The American Board of Obstetrics and Gynaecology recommend that patients under age thirty-five try to conceive for one year before pursuing infertility treatment. Patients between the ages of thirty-five and thirty-nine should try to conceive for six months and women aged forty and over should wait no more than three months. There are a few exceptions to these recommendations. Patients who have irregular menstrual periods (cycles that are thirty-five days or longer between periods) or have has previous pelvic infections such as PID should seek advice from their gynaecologist for an earlier referral.
Why should I see a Subspecialist in Reproductive Medicine registered with the HPCSA?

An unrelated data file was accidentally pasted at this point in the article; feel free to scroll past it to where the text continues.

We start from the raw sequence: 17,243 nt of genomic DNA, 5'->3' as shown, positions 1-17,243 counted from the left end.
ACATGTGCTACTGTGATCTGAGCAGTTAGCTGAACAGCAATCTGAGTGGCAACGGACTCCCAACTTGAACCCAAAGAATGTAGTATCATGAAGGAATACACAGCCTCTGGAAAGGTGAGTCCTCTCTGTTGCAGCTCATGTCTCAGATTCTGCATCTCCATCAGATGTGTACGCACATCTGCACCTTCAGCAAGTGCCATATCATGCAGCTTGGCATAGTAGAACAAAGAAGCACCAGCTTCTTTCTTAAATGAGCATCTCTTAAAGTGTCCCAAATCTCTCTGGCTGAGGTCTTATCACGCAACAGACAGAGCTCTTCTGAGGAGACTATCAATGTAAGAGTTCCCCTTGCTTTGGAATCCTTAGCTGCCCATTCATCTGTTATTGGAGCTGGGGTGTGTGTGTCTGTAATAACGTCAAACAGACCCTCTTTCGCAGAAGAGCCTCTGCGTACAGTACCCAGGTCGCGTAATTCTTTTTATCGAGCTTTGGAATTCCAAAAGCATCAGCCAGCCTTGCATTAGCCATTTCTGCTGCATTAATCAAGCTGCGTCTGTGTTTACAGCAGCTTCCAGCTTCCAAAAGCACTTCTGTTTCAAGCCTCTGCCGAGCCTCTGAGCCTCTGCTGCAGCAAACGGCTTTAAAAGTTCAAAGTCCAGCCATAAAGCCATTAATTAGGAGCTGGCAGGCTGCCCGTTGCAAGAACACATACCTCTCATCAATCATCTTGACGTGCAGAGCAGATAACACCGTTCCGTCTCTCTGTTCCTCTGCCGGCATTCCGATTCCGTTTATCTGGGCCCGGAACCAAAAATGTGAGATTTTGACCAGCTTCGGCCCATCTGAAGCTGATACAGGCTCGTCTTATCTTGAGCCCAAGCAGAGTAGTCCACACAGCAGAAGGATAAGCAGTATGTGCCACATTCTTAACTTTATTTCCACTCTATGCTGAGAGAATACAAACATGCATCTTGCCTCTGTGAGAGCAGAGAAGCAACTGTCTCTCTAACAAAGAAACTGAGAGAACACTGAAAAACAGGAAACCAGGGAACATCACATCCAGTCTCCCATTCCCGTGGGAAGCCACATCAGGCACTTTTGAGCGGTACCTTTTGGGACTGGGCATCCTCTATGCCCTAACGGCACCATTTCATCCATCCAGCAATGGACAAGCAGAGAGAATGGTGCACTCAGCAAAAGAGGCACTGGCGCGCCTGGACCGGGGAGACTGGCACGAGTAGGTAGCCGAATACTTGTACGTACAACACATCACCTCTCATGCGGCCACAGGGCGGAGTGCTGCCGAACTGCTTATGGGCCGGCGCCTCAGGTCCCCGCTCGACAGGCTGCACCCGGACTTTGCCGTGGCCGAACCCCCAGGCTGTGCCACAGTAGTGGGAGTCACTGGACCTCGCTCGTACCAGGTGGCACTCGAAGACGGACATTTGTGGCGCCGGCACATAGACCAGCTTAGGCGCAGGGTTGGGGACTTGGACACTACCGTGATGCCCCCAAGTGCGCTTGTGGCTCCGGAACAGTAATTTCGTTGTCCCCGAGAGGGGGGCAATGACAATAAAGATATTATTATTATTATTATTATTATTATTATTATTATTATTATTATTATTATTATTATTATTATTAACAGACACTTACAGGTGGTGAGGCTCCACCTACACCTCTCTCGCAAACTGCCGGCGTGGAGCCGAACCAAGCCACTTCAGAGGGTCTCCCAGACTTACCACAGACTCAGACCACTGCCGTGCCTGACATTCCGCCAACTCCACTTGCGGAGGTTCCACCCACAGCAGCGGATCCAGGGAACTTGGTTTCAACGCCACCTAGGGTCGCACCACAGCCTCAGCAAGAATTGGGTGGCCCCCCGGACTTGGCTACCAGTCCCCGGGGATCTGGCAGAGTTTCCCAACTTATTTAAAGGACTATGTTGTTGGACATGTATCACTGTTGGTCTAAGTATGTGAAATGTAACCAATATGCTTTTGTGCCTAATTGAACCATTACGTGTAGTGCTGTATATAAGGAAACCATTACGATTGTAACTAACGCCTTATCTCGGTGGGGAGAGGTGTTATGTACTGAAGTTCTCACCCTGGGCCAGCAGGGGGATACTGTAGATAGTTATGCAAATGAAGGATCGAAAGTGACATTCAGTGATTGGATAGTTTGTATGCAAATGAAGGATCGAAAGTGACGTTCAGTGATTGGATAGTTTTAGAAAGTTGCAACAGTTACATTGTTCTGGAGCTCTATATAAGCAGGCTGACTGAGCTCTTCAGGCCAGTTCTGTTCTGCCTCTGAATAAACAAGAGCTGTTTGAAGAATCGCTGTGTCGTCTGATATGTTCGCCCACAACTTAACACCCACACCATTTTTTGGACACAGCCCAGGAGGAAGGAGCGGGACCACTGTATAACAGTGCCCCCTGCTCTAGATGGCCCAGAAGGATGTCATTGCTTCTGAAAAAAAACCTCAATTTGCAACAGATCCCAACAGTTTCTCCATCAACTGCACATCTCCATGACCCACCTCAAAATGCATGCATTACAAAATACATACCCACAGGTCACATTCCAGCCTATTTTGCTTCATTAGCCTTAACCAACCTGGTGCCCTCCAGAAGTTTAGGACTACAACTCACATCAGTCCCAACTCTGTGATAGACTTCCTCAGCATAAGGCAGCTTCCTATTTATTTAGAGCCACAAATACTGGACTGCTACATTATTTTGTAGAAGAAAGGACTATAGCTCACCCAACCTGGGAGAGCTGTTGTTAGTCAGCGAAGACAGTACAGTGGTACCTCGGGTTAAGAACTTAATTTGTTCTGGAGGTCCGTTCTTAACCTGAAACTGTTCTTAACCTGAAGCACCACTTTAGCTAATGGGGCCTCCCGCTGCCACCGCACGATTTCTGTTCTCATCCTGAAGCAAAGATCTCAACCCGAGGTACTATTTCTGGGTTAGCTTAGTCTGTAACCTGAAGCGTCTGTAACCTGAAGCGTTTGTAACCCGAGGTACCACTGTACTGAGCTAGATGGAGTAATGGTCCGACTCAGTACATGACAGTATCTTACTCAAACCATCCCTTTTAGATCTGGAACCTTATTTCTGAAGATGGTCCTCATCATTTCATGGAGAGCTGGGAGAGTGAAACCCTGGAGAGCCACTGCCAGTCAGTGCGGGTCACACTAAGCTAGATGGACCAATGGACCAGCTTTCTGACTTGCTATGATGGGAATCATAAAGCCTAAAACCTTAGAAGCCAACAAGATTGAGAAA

Subspecialist in Reproductive Medicine registered with the HPCSA has completed specialised training in Reproductive Medicine and would be better equipped to deal with fertility problems. The additional two to three years of training beyond the OB/GYN specialty focuses on assisted reproductive techniques, advanced microsurgery of the pelvic organs, disorders of the anatomy, which may affect fertility, and disorders of the sperm. This additional training beyond the OB/GYN specialty is invaluable and will increase your probability of conception.